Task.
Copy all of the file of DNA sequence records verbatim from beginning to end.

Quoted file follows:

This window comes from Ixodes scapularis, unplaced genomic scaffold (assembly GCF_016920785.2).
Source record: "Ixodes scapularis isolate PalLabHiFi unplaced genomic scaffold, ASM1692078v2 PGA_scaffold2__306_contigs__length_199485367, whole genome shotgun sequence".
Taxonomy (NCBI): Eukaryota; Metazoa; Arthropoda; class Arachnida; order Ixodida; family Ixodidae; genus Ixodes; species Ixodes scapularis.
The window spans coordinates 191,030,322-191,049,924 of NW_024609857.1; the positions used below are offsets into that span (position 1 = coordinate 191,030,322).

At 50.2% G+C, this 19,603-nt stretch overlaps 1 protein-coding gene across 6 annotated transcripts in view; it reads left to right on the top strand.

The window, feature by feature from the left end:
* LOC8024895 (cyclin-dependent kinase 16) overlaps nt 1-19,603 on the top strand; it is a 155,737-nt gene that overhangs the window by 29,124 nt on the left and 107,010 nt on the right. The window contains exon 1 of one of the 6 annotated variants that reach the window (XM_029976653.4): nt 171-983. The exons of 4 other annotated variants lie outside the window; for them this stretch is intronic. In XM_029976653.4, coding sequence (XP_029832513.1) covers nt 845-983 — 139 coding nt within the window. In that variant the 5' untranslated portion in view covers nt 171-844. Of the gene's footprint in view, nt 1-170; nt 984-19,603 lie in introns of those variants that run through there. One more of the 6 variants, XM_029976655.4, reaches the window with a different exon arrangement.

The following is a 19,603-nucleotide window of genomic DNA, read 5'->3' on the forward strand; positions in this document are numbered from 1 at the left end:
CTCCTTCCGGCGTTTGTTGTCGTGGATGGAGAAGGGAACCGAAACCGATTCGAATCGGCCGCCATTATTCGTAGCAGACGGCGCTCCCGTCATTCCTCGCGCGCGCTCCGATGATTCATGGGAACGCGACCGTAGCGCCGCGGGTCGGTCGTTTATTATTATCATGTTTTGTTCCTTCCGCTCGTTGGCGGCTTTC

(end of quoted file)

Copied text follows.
This window comes from Ixodes scapularis, unplaced genomic scaffold (assembly GCF_016920785.2).
Source record: "Ixodes scapularis isolate PalLabHiFi unplaced genomic scaffold, ASM1692078v2 PGA_scaffold2__306_contigs__length_199485367, whole genome shotgun sequence".
Taxonomy (NCBI): Eukaryota; Metazoa; Arthropoda; class Arachnida; order Ixodida; family Ixodidae; genus Ixodes; species Ixodes scapularis.
The window spans coordinates 191,030,322-191,049,924 of NW_024609857.1; the positions used below are offsets into that span (position 1 = coordinate 191,030,322).

At 50.2% G+C, this 19,603-nt stretch overlaps 1 protein-coding gene across 6 annotated transcripts in view; it reads left to right on the top strand.

The window, feature by feature from the left end:
* LOC8024895 (cyclin-dependent kinase 16) overlaps nt 1-19,603 on the top strand; it is a 155,737-nt gene that overhangs the window by 29,124 nt on the left and 107,010 nt on the right. The window contains exon 1 of one of the 6 annotated variants that reach the window (XM_029976653.4): nt 171-983. The exons of 4 other annotated variants lie outside the window; for them this stretch is intronic. In XM_029976653.4, coding sequence (XP_029832513.1) covers nt 845-983 — 139 coding nt within the window. In that variant the 5' untranslated portion in view covers nt 171-844. Of the gene's footprint in view, nt 1-170; nt 984-19,603 lie in introns of those variants that run through there. One more of the 6 variants, XM_029976655.4, reaches the window with a different exon arrangement.

The following is a 19,603-nucleotide window of genomic DNA, read 5'->3' on the forward strand; positions in this document are numbered from 1 at the left end:
CTCCTTCCGGCGTTTGTTGTCGTGGATGGAGAAGGGAACCGAAACCGATTCGAATCGGCCGCCATTATTCGTAGCAGACGGCGCTCCCGTCATTCCTCGCGCGCGCTCCGATGATTCATGGGAACGCGACCGTAGCGCCGCGGGTCGGTCGTTTATTATTATCATGTTTTGTTCCTTCCGCTCGTTGGCGGCTTTC